Britain's Prince Charles has acknowledged the "appalling atrocity of slavery", describing it as something "which forever stains our history", during the ceremony marking Barbados' historic transition to a republic.

Fireworks filled the skies as the flag of Queen Elizabeth was lowered during the ceremony that officially severed colonial-era ties to the British throne.

"Republic Barbados has set sail on her maiden voyage," Sandra Mason said in her inauguration speech as the first president of the country, recognising the "complex, fractured and turbulent world" it would need to navigate.

"Our country must dream big dreams and fight to realise them," the former governor-general told those gathered for the ceremony.

The new era for the nation of 285,000 ends Britain's centuries of influence, including more than 200 years of slavery until 1834.

Addressing the matter during the handover, Prince Charles acknowledged the mark slavery had left on the two countries.

Prince Charles acknowledged the mark slavery had left on Barbados

"From the darkest days of our past, and the appalling atrocity of slavery, which forever stains our history, the people of this island forged their path with extraordinary fortitude," he told the crowd.

A long-running pandemic curfew was suspended to allow Barbadians to enjoy festivities, which included projections at various points across the country and large fireworks displays timed to mark the historic transition.

The 'Pride of Nationhood' ceremony itself was closed to the wider public but Barbados' most famous citizen, the singer Rihanna, took her place alongside top officials for the event, complete with military parades, a mounted guard of honor and gun salutes.

One of the first acts of the prime minister of the new republic was to declare Rhianna a National Hero of Barbados.

"May you continue to shine like a diamond and bring honour to your nation," Prime Minister Mia Mottley told the international celebrity.

President of Barbados, Sandra Mason, speaks at the Presidential Inauguration Ceremony

Barbados, famous for its idyllic beaches and love of cricket, won independence from Britain in 1966.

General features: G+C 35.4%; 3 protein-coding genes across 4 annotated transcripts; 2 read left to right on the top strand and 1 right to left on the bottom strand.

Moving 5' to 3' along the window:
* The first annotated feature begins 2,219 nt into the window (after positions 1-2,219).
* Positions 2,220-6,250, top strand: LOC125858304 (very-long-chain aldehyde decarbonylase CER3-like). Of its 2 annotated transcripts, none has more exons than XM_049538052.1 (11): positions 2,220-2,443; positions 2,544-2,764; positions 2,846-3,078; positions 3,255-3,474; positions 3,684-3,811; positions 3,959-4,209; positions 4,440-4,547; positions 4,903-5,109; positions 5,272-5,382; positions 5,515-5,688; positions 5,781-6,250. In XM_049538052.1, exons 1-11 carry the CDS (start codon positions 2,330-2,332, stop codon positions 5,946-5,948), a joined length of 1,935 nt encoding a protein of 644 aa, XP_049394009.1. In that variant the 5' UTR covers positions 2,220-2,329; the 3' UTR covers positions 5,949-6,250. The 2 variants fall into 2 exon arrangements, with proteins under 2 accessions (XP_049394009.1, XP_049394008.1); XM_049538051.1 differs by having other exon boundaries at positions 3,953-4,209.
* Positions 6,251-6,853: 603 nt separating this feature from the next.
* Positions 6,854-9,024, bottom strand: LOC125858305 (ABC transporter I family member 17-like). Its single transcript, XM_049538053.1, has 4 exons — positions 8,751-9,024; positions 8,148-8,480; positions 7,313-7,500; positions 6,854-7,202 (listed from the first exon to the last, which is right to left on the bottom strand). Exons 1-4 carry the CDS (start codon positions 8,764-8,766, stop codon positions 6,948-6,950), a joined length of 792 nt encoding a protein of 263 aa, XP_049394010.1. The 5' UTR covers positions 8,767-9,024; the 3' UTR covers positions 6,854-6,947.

In October, it elected Ms Mason its first president, one year after Ms Mottley declared the country would "fully" leave behind its colonial past.

Some Barbadians argue there are more pressing national issues than replacing the queen, including economic turmoil caused by the Covid-19 pandemic that has exposed over-reliance on tourism - which, ironically, is dependent on British visitors.

Unemployment is at nearly 16%, up from 9% in recent years.

For young activists such as Firhaana Bulbulia, founder of the Barbados Muslim Association, British colonialism and slavery lie behind the island's modern inequalities.

"The wealth gap, the ability to own land, and even access to loans from banks all have a lot to do with structures built out of being ruled by Britain," Ms Bulbulia said.

For many Barbadians, replacing the queen is just catching up with how the nation has felt for many years.

"I remember in the old days we would be really excited about the queen and Prince Charles and Princess Diana and royal weddings," Anastasia Smith, a 61-year-old nurse, told AFP.

"But I don't know if we ever quite saw them as our royal family. Now, everybody is talking about a republic. I'm not sure that anything about my life is going to change.

"But I think we're doing the right thing and it's a proud moment for Barbados."

Buoyed by Black Lives Matter movements across the world, local activists last year successfully advocated for the removal of a statue of the British Admiral Horatio Nelson that stood in National Heroes Square for two centuries.

And the end of the queen's reign is seen by some as a necessary step towards financial reparations to address the historic consequences of the use of slaves brought from Africa to work on sugar plantations.